להם, in Ezekiel 12:11, refers to the king and the house of Israel in Jerusalem. בּגולה is rendered more forcible by the addition of בּשּׁבי. The announcement that both king and people must go into exile, is carried out still further in Ezekiel 12:12 and Ezekiel 12:13 with reference to the king, and in Ezekiel 12:14 with regard to the people. The king will experience all that Ezekiel has described. The literal occurrence of what is predicted here is related in Jeremiah 39:1., Jeremiah 52:4.; 2 Kings 25:4. When the Chaldeans forced their way into the city after a two years' siege, Zedekiah and his men of war fled by night out of the city through the gate between the two walls. It is not expressly stated, indeed, in the historical accounts that a breach was made in the wall; but the expression "through the gate between the two walls" (Jeremiah 39:4; Jeremiah 52:7; 2 Kings 25:4) renders this very probable, whether the gate had been walled up during the siege, or it was necessary to break through the wall at one particular spot in order to reach the gate. The king's attendants would naturally take care that a breach was made in the wall, to secure for him a way of escape; hence the expression, "they will break through." The covering of the face, also, is not mentioned in the historical accounts; but in itself it is by no means improbable, as a sign of the shame and grief with which Zedekiah left the city. The words, "that he may not see the land with eyes," do not appear to indicate anything more than the necessary consequence of covering the face, and refer primarily to the simple fact that the king fled in the deepest sorrow, and did not want to see the land; but, as Ezekiel 12:13 clearly intimates, they were fulfilled in another way, namely, by the fact that Zedekiah did not see with his eyes the land of the Chaldeans into which he was led, because he had been blinded at Riblah (Jeremiah 39:5; Jeremiah 52:11; 2 Kings 25:7). לעין, by eye equals with his eyes, is added to give prominence to the idea of seeing. For the same purpose, the subject, which is already implied in the verb, is rendered more emphatic by הוּא; and this הוּא is placed after the verb, so that it stands in contrast with הארץ. The capture of the king was not depicted by Ezekiel; so that in this respect the announcement (Ezekiel 12:13) goes further than the symbolical action, and removes all doubt as to the credibility of the prophet's word, by a distinct prediction of the fate awaiting him. At the same time, his not seeing the land of Babylon is left so indefinite, that it cannot be regarded as a vaticinium post eventum. Zedekiah died in prison at Babylon (Jeremiah 52:11). Along with the king, the whole of his military force will be scattered in all directions (Ezekiel 12:14). עזרה, his help, i.e., the troops that break through with him. כּל־אגפּיו, all his wings (the wings of his army), i.e., all the rest of his forces. The word is peculiar to Ezekiel, and is rendered "wings" by Jos. Kimchi, like kenâphaim in Isaiah 8:8. For the rest of the verse compare Ezekiel 5:2; and for the fulfilment, Jeremiah 52:8; Jeremiah 40:7, Jeremiah 40:12. The greater part of the people will perish, and only a small number remain, that they may relate among the heathen, wherever they are led, all the abominations of Israel, in order that the heathen may learn that it is not from weakness, but simply to punish idolatry, that God has given up His people to them (cf. Jeremiah 22:8).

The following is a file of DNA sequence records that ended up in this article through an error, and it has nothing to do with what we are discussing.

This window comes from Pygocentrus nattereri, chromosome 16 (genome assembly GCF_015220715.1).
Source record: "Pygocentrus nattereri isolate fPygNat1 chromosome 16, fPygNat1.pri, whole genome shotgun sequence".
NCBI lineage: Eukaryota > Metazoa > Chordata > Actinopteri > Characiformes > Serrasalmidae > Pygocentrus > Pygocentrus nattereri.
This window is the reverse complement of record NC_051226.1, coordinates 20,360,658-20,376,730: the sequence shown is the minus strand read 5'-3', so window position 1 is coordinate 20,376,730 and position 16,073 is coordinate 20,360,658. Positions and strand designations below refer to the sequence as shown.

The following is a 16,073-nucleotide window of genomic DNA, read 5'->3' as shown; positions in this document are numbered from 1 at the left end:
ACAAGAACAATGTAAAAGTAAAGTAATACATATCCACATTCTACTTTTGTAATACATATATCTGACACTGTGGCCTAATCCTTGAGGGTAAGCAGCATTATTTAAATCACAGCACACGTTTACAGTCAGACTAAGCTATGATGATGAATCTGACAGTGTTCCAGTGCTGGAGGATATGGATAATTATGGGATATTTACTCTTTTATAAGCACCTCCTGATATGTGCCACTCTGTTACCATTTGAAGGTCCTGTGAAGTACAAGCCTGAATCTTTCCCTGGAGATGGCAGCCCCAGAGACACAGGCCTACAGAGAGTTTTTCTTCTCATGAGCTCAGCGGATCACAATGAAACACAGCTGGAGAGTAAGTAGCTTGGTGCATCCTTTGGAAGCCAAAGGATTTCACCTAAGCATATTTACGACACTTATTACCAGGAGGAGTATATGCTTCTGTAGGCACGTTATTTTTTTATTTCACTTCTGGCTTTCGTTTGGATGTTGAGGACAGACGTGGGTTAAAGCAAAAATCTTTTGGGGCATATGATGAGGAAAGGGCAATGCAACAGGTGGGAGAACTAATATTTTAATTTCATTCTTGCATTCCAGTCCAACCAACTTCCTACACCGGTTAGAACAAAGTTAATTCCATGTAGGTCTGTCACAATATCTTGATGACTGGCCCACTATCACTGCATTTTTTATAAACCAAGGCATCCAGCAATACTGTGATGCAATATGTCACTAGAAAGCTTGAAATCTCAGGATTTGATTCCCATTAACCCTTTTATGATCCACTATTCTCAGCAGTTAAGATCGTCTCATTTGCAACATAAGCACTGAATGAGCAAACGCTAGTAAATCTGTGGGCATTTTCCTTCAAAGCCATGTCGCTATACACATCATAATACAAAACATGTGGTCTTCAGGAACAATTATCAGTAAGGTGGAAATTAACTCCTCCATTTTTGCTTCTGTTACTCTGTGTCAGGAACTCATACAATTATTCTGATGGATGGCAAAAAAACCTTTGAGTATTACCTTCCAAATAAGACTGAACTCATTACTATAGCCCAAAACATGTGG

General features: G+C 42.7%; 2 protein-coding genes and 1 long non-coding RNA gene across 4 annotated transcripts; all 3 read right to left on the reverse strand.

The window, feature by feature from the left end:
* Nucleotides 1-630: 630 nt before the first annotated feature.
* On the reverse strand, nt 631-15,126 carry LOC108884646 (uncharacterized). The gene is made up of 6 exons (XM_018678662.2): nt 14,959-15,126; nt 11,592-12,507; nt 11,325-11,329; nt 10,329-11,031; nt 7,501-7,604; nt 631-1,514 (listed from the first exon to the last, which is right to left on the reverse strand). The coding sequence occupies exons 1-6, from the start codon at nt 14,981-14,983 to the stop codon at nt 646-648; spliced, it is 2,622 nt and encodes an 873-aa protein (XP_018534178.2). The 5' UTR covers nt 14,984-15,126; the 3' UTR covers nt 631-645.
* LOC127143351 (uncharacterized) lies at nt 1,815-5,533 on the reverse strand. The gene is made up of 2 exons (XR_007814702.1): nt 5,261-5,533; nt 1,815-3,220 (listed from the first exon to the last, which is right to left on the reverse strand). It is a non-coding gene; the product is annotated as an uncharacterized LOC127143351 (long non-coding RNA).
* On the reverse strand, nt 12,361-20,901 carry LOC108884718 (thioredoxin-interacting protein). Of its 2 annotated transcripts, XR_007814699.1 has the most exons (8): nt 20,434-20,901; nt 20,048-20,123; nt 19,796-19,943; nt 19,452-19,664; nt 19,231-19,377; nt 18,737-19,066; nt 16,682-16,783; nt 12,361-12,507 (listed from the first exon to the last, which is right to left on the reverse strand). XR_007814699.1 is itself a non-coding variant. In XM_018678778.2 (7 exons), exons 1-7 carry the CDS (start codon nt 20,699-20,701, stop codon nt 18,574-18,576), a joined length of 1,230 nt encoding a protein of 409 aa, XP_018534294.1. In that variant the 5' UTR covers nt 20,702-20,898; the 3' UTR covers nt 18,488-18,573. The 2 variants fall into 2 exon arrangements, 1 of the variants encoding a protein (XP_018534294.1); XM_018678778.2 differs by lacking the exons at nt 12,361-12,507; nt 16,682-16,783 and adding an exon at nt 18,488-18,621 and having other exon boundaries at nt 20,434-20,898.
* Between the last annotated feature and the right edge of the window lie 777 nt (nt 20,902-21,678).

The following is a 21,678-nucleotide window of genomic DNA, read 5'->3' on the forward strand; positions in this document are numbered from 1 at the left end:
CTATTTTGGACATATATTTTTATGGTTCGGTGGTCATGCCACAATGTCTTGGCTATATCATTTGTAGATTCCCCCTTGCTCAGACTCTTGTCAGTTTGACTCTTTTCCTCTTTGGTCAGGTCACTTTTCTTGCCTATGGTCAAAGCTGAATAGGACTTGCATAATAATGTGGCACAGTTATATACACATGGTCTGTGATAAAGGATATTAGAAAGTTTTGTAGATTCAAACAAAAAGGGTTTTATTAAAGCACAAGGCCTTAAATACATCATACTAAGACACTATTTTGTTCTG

Treasury of Scripture Knowledge
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And the inhabited cities shall be laid waste, and the land shall become a desolation; and you shall know that I am the LORD."
"Son of man, what is this proverb that you have about the land of Israel, saying, 'The days grow long, and every vision comes to nothing'?